When the dosa batter has completely fermented, it should be doubled in size and will have a slight sour odor.
If it hasn’t risen enough, simply place the lid back on and continue fermenting.
Tips for Golden Crispy Indian Crepes (watch my video below)
In a traditional masala dosa recipe, the Indian crepes cook up soft, and they don’t have a golden color. There are several things that help to create a perfectly crispy, golden brown paper dosa.
- Use a higher ratio of lentils to chickpeas. This masala dosa recipe calls for 1 full cup of urad dal and only a tablespoon of chana dal.
- Optional: add poha to the batter. Poha is a healthier form of white rice, also known as flattened rice or rice flakes, and can be found in Indian markets or online. It’s great for absorbing any excess moisture in the batter, which will help it cook up crispier.
- Avoid using a non-stick pan.
Your first instinct may be to want to use a non-stick pan, because it prevents the crepes from sticking. After cooking them on both non-stick and cast iron pans, I recommend using a well seasoned cast iron griddle. It helps create a better color.
- Add fenugreek to the dosa batter. Adding just a tiny bit to the batter helps.
- Use extra ghee or melted butter. Just before you remove them from the pan, add a bit more ghee to the pan underneath the crepes. Not only does this give them a better color, but it also helps to release the crispy dosa from the pan.
What Is Dosa Mix Made Of?
My dosa recipe includes par-boiled rice (Mahatma brand in the USA has parboiled rice in 16oz packages, which equals the 2 cups needed for this recipe. It’s labeled rice for paella – Parboiled Medium Grain Rice), urad dal (black gram lentils), flattened rice, and a few key seasonings. It’s a simple mixture, and when you allow it to ferment it is flavorful and delicious!
What Is The Secret Of Crispy Dosa?
There are a few different techniques you can use in order to make sure you end up with crispy results! Be sure to use the correct ingredients — don’t replace the parboiled rice with regular rice, for example. When you grind the batter, use cold or ice-cold water and make sure that your hands are clean before you add the salt after it’s fermented.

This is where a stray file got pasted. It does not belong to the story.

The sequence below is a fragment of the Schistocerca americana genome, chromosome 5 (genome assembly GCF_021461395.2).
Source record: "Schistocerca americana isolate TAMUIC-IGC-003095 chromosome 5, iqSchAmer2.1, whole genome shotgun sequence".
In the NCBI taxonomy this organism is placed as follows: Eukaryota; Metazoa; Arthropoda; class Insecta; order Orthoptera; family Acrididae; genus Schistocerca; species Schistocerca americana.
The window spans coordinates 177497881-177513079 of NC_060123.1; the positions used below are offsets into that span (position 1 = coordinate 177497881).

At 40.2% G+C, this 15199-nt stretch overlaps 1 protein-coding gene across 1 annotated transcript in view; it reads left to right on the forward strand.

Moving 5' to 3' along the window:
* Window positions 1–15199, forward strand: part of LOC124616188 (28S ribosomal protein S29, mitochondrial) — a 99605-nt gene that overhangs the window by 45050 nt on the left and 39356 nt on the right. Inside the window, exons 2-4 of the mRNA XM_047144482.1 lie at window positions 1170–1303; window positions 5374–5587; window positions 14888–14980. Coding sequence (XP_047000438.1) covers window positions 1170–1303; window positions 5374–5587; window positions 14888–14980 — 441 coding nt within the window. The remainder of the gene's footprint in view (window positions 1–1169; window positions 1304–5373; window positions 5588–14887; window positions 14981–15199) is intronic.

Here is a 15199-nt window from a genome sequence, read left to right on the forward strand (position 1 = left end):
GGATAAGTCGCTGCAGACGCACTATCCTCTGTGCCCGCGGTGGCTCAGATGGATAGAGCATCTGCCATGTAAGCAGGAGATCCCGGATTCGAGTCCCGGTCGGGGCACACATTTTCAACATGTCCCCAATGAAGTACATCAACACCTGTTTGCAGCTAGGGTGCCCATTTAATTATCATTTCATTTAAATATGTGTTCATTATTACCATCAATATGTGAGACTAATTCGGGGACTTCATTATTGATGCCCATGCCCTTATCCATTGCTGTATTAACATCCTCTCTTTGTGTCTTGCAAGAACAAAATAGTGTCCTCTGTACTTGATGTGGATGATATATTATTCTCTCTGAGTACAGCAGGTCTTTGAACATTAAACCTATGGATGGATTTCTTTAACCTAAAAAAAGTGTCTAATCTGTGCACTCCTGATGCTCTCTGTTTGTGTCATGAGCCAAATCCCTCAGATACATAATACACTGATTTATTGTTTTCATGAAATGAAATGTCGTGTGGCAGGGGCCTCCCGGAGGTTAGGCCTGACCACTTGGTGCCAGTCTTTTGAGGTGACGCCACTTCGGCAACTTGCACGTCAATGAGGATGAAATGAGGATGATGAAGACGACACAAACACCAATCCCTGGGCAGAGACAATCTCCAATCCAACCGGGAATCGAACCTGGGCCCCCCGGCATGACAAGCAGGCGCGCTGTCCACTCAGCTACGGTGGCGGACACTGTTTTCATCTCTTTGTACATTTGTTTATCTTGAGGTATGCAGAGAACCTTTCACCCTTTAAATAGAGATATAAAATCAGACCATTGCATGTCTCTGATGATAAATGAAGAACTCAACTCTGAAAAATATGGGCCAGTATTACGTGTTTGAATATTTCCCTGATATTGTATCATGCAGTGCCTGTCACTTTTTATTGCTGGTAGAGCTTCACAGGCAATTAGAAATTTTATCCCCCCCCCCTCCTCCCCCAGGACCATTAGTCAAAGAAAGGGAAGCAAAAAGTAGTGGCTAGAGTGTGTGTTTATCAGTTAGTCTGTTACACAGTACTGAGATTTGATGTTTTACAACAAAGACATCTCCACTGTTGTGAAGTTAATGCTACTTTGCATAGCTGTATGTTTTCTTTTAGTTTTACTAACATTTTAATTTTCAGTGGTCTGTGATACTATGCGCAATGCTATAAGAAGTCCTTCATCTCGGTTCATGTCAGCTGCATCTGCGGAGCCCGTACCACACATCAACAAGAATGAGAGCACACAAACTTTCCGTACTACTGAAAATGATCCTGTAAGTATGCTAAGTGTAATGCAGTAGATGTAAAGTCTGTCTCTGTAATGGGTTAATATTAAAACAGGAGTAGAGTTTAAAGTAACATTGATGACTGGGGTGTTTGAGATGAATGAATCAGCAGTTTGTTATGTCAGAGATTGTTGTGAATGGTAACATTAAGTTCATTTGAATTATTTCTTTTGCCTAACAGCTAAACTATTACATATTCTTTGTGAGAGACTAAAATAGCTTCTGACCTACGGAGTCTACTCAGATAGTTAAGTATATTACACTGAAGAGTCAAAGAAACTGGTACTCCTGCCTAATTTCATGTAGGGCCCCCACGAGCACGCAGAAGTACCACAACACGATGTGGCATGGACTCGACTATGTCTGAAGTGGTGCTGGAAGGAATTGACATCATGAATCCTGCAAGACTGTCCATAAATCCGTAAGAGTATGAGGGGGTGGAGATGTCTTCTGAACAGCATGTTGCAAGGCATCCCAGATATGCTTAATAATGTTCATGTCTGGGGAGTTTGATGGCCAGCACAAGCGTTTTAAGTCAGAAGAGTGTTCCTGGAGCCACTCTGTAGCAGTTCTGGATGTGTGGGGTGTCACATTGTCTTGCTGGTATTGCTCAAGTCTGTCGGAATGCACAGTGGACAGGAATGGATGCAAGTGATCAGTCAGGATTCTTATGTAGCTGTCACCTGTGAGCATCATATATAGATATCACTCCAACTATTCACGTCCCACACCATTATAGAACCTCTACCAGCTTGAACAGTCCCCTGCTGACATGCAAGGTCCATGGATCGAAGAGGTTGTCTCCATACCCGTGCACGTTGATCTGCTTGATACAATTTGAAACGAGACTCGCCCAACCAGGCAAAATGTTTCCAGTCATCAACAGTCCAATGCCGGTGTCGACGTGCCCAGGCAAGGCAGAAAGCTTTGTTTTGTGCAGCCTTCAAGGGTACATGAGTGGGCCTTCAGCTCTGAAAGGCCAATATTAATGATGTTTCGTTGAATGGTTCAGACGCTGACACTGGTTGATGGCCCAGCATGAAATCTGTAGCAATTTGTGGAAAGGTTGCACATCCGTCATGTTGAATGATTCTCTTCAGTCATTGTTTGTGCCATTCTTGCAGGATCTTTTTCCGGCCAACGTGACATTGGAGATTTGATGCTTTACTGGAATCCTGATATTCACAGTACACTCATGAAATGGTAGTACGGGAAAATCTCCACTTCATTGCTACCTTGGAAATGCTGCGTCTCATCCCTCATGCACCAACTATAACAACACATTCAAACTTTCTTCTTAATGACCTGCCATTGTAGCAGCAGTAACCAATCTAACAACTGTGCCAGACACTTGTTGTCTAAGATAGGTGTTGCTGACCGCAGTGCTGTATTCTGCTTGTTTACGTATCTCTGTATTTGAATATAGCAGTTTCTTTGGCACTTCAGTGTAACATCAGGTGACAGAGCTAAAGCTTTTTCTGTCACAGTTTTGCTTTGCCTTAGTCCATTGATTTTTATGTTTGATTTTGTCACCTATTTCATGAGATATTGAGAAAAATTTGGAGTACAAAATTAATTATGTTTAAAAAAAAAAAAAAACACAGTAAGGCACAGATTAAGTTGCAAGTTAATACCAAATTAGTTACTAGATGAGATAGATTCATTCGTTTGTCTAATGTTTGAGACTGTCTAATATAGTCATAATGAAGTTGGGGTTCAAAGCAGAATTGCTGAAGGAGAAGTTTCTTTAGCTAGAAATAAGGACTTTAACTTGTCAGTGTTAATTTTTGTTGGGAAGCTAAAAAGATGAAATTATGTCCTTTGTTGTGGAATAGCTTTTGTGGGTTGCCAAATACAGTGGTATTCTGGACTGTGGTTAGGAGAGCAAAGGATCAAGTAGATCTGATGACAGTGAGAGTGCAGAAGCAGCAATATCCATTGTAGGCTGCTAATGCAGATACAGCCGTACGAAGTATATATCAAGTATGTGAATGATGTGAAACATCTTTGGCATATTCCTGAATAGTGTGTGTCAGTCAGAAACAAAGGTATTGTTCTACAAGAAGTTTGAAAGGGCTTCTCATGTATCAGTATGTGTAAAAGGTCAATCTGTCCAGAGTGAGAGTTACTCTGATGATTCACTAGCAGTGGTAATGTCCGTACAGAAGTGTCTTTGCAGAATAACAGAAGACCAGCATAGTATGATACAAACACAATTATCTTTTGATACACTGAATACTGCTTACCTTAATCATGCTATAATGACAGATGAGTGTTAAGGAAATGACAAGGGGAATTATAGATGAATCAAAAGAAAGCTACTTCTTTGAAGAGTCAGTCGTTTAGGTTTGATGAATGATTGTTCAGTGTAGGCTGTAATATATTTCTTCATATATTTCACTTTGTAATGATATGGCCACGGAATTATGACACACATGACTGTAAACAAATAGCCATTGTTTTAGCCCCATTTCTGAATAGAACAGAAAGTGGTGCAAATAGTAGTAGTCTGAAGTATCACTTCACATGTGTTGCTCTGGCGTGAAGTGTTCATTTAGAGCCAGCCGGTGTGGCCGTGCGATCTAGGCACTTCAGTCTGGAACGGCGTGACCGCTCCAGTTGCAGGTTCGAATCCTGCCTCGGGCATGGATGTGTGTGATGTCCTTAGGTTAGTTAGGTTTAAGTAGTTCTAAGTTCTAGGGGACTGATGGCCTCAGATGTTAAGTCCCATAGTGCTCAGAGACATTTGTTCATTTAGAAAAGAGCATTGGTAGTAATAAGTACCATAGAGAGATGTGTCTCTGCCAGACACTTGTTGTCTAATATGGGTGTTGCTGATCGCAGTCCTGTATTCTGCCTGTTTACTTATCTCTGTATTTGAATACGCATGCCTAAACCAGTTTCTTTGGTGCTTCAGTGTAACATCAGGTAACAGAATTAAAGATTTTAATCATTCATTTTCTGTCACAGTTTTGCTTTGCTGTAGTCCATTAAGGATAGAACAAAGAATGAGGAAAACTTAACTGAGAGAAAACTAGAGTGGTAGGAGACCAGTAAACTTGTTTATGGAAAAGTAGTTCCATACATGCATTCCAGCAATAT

Which Rice Is Best For Dosa?
The parboiled rice mentioned above and below on the recipe card is the best rice for your dosa batter recipe. Don’t underestimate the importance of using the correct ingredients!
How to Make Dosa + Video
- 1 medium onion optional
- Vegetable oil or ghee
Make the Dosa Batter
- Add the rice, urad and chana dals and optional poha to a sieve and rinse with cool water (use your fingers to move and mix) for a minute, then discard the water. Transfer mixture to a large bowl (or 8 cup measuring bowl) and cover with water by 2 inches and soak for 4 hours. (See Note 2)
- Working in batches, transfer half of the soaked and drained mixture to a Vitamix or high powered mixer and grind each batch with 1 cup water and 1 teaspoon sugar. Feel the batter, it should be completely smooth, no gritty chunks. It should look like a white pancake batter, but thinner in consistency. Free flowing, not clumpy and thick. Too thick and it will not ferment.
- Transfer all the batter to the steel bowl of your Instant Pot. Top with glass lid, (not the IP seal lid), and push the Yogurt setting and change time to 12 hours.
- Remove lid, you should see see air bubbles, it will smell slightly sour and the consistency will be a thick and foamy batter.
- Add 2 teaspoon of kosher salt AFTER it ferments and mix thoroughly with hands or spatula for 1-2 minutes (this aids in fermentation). To check, you can drop some batter into a glass of water, it will float if it’s fermented. If it sinks, cover batter again and ferment for another 2 hours.
Cook the Dosa
- Heat a large cast iron skillet (or a non-stick pan) or griddle on medium-high heat. Check to see if pan is hot enough by sprinkling some water on the pan; it should sizzle away and evaporate immediately.
- Cut an onion in half and insert a fork in through the root end of one piece and dip the onion in some oil or melted ghee. Use the onion to rub the pan with a thin layer. Set onion aside.
- Using a ⅓ cup or ½ cup measure of batter (depending on size of pan or griddle 12 inch or 14 inch), pour it in the center of the pan. Using bottom of measuring cup, ladle or spoon, move batter in a circular motion from the center outwards, spreading the batter in a thin layer. Spread layer as thin as possible. NOTE: This takes a lot of practice and the right amount of pressure to evenly coat the pan. Be patient, there's plenty of batter!
- The edges of the dosa will lift up and turn a golden brown. Drizzle oil or ghee all around the dosa and also in the center. Let the dosa cook for few minutes until the bottom starts appearing golden brown. You only need to cook one side of the dosa (I prefer to cook both).
- Using a spatula gently scrape the sides of the dosa to release it from the pan. Rub the pan with the onion dipped in oil or lightly grease and repeat with remaining batter. You should be able to make around 12 to 14 dosa.
- Also known as idli rice. I had a hard time finding it, but Mahatma brand in the USA has parboiled rice in 16oz packages, which equals the 2 cups needed for this recipe. It’s labeled rice for paella – Parboiled Medium Grain Rice.
- I found when making these several different ways that soaking the ingredients separately makes no significant taste difference, so I mix and soak them all together to keep things simpler.
The information shown is an estimate provided by an online nutrition calculator. It should not be considered a substitute for a professional nutritionist’s advice.